How error messages work in SQL (including TRY, CATCH, RAISERROR and THROW)
Part three of a four-part series of blogs

You can use BEGIN TRY to trap errors from SQL Server 2005 onwards, and also raise your own errors using RAISERROR or THROW - this blog explains all!

  1. Error-handling and error messages
  2. The parts of an error
  3. A practical example of error-handling (this blog)
  4. Raising Errors

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Posted by Andy Brown on 03 May 2013

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A practical example of error-handling

This page gives a practical example of using TRY / CATCH, which uses the following two tables:

Authors table Books in database example
There are 3 authors ... ... and 5 books.

You can run the script to create this database by downloading and opening this file in SQL Server Management Studio.

What our stored procedure should do

Suppose that we want to create a stored procedure to allow us to add a book easily.  We could use this to add books for existing authors:

-- author number 3 does exist, so this should work

spAddBook 'The L-Shaped Room', 3

Alternatively, we might try to add books whose authors don't yet exist:

-- there is no author number 4

spAddBook 'The Pelican Brief', 4

Here's what we should see for these two cases:

Author exists  No such author
If the author exists ... ... and if the author doesn't.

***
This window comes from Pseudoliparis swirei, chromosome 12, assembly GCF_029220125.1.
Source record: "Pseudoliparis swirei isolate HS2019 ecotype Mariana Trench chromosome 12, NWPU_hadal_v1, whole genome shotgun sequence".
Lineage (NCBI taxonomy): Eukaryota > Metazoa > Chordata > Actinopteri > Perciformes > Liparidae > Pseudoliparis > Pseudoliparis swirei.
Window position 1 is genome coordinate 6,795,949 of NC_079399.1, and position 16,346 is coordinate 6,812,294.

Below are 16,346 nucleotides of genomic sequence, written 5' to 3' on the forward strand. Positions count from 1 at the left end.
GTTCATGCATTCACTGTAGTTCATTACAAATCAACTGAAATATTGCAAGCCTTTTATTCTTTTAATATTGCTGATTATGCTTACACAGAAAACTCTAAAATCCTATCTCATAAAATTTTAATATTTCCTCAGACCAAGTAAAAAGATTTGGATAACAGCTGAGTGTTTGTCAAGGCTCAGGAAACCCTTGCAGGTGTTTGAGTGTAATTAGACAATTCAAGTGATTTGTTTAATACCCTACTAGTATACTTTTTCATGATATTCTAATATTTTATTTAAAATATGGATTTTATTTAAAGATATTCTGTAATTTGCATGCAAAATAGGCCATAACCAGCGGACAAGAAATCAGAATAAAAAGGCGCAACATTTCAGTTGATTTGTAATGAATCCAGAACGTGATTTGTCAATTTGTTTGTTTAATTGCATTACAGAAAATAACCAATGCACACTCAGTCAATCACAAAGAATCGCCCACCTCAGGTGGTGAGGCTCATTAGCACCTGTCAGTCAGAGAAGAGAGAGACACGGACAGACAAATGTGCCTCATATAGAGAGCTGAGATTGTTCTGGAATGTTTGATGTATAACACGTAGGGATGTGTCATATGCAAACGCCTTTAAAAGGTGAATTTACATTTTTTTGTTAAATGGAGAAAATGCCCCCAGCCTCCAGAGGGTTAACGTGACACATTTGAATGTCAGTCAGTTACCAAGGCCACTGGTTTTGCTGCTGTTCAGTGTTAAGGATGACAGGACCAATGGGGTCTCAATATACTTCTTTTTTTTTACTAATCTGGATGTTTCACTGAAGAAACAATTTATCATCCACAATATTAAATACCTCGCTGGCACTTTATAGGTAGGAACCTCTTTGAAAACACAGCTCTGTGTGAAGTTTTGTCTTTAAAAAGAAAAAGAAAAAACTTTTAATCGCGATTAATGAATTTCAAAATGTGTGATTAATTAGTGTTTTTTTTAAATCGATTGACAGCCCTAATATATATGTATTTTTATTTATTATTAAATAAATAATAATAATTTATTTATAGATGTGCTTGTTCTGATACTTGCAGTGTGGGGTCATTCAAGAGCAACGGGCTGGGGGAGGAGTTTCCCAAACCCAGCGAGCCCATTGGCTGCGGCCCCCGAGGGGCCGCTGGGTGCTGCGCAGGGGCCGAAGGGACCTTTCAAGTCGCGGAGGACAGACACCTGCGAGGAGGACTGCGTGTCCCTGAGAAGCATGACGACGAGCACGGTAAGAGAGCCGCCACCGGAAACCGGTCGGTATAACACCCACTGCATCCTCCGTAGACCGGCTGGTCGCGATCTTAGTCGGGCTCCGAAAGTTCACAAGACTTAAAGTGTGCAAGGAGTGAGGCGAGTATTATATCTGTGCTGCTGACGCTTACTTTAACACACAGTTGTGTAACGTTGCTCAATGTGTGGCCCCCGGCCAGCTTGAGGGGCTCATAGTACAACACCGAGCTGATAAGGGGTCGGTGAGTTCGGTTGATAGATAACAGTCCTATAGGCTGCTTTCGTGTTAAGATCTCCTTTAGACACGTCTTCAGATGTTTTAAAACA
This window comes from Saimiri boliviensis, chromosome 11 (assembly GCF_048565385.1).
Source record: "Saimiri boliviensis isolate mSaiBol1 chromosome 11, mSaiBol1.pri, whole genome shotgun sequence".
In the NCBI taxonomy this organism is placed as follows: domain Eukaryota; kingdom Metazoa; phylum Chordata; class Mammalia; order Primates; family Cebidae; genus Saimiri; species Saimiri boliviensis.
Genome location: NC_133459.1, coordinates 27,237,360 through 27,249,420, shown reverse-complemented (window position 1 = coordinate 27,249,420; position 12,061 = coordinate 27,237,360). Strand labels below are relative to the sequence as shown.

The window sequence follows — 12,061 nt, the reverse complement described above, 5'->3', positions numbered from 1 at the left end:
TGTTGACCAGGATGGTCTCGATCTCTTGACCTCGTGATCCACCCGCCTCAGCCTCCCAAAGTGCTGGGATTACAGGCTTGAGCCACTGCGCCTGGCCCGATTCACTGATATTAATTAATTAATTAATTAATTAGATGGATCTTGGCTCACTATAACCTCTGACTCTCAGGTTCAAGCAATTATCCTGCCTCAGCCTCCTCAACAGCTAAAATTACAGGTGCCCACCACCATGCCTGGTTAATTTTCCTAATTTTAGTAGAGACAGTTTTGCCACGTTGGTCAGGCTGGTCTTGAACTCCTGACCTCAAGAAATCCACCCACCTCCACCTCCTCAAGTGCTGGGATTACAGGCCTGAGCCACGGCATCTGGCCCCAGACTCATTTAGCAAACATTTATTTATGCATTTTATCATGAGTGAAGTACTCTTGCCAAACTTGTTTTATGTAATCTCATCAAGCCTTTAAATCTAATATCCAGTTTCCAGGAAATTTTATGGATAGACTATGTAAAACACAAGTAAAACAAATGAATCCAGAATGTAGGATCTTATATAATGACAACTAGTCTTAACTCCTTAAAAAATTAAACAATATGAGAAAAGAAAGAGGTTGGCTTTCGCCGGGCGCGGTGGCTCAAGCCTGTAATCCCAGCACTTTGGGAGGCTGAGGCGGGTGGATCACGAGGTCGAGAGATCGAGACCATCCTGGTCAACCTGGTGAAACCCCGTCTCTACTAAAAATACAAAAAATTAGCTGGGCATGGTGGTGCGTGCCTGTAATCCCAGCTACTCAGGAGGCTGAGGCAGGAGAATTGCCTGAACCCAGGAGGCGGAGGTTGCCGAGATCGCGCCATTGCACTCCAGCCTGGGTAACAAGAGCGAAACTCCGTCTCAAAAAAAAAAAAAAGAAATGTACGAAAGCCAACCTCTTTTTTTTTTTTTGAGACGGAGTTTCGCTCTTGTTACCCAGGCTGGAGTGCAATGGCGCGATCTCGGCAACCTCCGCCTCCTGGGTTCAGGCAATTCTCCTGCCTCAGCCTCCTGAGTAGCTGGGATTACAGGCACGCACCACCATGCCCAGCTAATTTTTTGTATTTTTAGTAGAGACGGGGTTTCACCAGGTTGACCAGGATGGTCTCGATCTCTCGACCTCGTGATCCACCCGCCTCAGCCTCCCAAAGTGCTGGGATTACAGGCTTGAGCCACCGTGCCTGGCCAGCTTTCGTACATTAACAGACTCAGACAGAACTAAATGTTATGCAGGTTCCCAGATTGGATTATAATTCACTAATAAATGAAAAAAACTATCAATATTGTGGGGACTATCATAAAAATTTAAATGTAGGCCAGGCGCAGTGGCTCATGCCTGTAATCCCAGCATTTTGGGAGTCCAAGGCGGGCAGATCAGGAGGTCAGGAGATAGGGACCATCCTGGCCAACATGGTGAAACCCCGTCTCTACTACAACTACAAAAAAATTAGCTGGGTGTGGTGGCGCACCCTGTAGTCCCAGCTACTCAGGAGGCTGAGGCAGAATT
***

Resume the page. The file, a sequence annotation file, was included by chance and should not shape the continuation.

Building the stored procedure

The start of the stored procedure should specify which parameters it takes:

-- procedure to insert a book

ALTER PROC spAddBook(

@BookName varchar(100),

@AuthorId int

)

AS

The procedure should then try inserting the book in question, and displaying the record just added if this all goes OK:

BEGIN TRY

 

-- try inserting book

INSERT INTO tblBook(

BookName,

AuthorId

) VALUES (

@BookName,

@AuthorId

)

 

-- show last inserted book if worked

SELECT TOP 1 * FROM tblBook

ORDER BY BookId DESC

 

END TRY

If this fails (perhaps because the author number given doesn't exist in the authors table, so that the referential integrity constraint prevents insertion of the book), control will jump to the CATCH clause:

BEGIN CATCH

 

-- if couldn't insert book, show why

SELECT

'Could not do' AS ErrorMessage,

ERROR_NUMBER() AS 'Error no',

'Author ' + CAST(@AuthorId AS varchar(10)) + ' not found' AS Problem

 

END CATCH

Running the stored procedure

Here are two calls to this stored procedure (the first will insert a row, the second will display the error details):

-- add a book by Lynne Reid Banks

spAddBook 'The L-Shaped Room', 3

 

-- there is no author 5 yet!

spAddBook 'The Lacuna', 5

 

As the final part of this blog, I'll now take a look at raising your own errors!

  1. Error-handling and error messages
  2. The parts of an error
  3. A practical example of error-handling (this blog)
  4. Raising Errors
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